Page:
When I calculate the distance between the two points as if they were on a standard Cartesian plane, I get a distance of 29.9, which is really close to the tool's result:
The distance between these two points is 29.900202340452488
First, using a Cartesian distance calculator on a spherical object isn't going to give good results. :) (Leaving aside that the Earth isn't spherical, but it sure isn't flat either.)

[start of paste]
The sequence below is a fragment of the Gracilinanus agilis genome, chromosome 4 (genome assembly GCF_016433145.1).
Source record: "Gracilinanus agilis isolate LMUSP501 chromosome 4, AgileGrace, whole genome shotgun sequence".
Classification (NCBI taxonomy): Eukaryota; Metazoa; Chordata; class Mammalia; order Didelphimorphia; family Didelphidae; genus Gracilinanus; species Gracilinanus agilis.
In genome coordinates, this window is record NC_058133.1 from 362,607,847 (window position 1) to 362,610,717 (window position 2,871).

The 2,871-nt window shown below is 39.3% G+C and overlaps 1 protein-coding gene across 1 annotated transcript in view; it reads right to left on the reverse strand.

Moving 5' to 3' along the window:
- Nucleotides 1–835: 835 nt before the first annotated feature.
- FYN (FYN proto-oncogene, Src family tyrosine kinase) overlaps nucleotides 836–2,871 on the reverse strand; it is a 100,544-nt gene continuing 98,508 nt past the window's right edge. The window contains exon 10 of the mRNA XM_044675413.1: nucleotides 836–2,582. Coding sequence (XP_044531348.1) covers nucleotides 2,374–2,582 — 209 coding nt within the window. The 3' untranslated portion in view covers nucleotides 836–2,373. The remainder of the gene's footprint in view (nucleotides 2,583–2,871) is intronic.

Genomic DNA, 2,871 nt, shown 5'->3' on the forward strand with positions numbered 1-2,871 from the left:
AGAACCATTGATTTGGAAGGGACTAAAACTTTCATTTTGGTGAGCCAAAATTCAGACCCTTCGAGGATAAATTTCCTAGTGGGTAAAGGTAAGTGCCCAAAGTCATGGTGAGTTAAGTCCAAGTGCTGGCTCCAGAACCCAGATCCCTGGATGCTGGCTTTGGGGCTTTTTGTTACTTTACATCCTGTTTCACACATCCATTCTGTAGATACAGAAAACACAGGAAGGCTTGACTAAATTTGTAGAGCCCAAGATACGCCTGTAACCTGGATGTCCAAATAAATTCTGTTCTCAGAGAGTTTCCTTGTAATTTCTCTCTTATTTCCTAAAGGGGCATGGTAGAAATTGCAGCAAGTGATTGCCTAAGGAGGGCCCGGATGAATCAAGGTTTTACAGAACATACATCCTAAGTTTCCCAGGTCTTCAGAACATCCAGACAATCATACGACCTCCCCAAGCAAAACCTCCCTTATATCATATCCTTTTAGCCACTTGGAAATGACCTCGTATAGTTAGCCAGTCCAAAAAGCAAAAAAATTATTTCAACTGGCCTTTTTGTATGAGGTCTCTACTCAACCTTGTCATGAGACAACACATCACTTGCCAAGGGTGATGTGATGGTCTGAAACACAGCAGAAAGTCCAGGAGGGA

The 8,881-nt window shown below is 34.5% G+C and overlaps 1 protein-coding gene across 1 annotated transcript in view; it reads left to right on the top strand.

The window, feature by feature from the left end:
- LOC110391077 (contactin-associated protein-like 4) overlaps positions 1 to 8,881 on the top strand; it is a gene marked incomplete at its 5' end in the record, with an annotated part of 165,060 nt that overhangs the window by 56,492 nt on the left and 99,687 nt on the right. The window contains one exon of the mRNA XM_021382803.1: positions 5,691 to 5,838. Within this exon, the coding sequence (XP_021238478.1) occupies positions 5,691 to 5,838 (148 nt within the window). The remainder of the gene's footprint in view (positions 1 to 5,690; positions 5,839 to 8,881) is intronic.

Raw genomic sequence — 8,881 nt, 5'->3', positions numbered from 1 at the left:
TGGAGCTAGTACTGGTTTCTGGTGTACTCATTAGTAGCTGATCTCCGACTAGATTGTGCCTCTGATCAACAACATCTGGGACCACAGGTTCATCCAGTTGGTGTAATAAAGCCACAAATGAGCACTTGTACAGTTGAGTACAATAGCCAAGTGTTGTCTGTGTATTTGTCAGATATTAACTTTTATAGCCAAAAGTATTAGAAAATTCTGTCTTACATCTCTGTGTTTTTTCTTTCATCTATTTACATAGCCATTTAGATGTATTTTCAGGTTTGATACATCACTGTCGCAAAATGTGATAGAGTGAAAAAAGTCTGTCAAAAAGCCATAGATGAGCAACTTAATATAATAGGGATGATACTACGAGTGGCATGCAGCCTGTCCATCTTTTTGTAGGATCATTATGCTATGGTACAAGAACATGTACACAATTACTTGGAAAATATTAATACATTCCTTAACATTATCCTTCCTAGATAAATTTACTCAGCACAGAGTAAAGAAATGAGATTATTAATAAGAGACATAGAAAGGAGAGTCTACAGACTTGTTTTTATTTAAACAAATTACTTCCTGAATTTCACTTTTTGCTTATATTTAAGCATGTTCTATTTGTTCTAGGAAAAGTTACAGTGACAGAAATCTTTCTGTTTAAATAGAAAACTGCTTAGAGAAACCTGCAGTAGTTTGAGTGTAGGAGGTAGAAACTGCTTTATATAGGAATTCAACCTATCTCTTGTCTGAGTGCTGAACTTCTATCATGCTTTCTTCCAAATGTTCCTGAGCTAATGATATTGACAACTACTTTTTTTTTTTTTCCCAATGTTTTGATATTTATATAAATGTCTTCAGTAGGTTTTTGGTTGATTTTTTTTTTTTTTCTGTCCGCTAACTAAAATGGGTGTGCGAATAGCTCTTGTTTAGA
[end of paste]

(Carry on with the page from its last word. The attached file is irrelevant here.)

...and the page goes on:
BUT, let's assume for a second that using Cartesian distance is "good enough", the results here are measured in whatever units we input. And knowing that 1 degree is roughly 111 km, we get a quick guess that the distance between Boulder and Philadelphia is roughly
3318.9 km. Given that Google's driving directions between the two is roughly
2841 km, you can immediately see why applying Cartesian distance algorithms won't work on a sphere, and why you need to use the haversine formula.